Installation and Performance
With the HAF Stacker, no part of my testing could be considered normal. The installation section was no different. With the HAF Stacker coming with multiple cases, I actually built our test rig in both the 935 and the 915F, with so much customizability there was just no way I would be able to try out all of the different ways you can use the HAF Stacker components. Starting with 915 I pulled out our Mini-ITX motherboard and got to building. The 915F, due to its length, is extremely easy to work in for a Mini-ITX case. I actually prefer the 915F over the 915R due to the placement of the power supply being up front and out of the way. This gives you more room for a proper heatsink. The 915R is not only going to have a very limited amount of space for its CPU heatsink, but it’s going to be tight up against any video card you go with as well. The only benefit are the additional hard drive trays.
Speaking of room for video cards, our GTX 780 had plenty of space left over length wise, even with the power supply being on the other end. I did however run into an issue when trying to install the screws to lock down the video card. The location of the power supply power connection makes it impossible to get at the screws without going at an angle, this will most likely lead to cross threaded screws in the future. The only other thing you need to be careful of when building in the 915 is the overall wire management. There isn’t a motherboard tray to hide things behind so it is important to take advantage of the zip ties included with the case to clean things up a little, if for no other reason than to keep airflow at its best.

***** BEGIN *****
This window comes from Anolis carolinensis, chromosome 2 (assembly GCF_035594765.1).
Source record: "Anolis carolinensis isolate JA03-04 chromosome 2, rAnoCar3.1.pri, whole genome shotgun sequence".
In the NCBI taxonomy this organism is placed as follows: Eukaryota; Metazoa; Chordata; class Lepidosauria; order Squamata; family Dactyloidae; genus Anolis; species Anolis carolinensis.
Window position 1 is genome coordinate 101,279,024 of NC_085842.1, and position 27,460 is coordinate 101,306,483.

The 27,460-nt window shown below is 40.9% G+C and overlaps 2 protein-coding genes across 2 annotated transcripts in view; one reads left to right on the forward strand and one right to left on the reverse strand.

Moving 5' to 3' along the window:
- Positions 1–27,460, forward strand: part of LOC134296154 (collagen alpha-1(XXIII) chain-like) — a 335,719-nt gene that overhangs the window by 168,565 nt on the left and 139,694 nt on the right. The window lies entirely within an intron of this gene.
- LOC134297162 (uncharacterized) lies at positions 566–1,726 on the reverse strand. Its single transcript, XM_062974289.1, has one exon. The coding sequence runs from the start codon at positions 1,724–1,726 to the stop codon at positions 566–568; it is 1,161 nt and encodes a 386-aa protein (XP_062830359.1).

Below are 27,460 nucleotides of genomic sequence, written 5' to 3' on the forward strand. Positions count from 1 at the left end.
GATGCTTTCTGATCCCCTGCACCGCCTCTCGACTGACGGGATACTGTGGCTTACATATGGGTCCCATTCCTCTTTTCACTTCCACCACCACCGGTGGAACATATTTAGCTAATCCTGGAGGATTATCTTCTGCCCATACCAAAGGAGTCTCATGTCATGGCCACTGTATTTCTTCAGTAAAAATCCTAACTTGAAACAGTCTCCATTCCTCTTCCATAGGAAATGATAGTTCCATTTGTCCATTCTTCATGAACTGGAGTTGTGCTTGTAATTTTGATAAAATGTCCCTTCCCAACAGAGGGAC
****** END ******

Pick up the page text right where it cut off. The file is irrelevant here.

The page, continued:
With everything installed I could still see the GTX 780 through the side venting. More importantly the large size of the 915 and the large vents on each side of the case mean that everything ran extremely cool. Something that is rare in Mini-ITX builds. The downside to the vents on the side panels is all of the noise inside of the case carries right out, so you have to be selective in your components if noise is a concern for you.
Moving on to building into the 935 there was a bit of culture shock. Even though the 915 was large inside for a Mini-ITX case, it was still small compared to a normal case. Working in the 935 felt so open, especially when using a Micro-ATX motherboard in a case that supports up to E-ATX. The 935 obviously had more than enough room even for our GTX 780 without removing any of the hard drive cages. Wiring went smoothly with the large grommeted holes all over the motherboard tray. Installing our hard drive inside of the new hard drive trays was simple and didn’t require any tools. The 120mm Noctua heatsink used had more than enough clearance as well.
The additional space surly didn’t hurt things when it came to cooling as well. The 915 did well for cooling but the 935 matched it and has a lot of room for expanding the cooling should you decide to take advantage of all of those PCI slots by adding a few more video cards.
With everything built I did have a few observations. Carrying the 915 around was much easier than the 935 but when I sat it on a table like you would at a LAN the 915 has the same footprint as the 935. I feel like it defeats the point to build a Mini-ITX rig for a LAN rig if it’s not going to save you any space. Sure getting it into the building will be a little easier, but any extra room in that 3 foot space is always nice. I mentioned it before, but where the 915 shines is if you bring your wife or kids along with you to events. Stacking more than one 915 together will make bringing everything in and out easier and save space overall.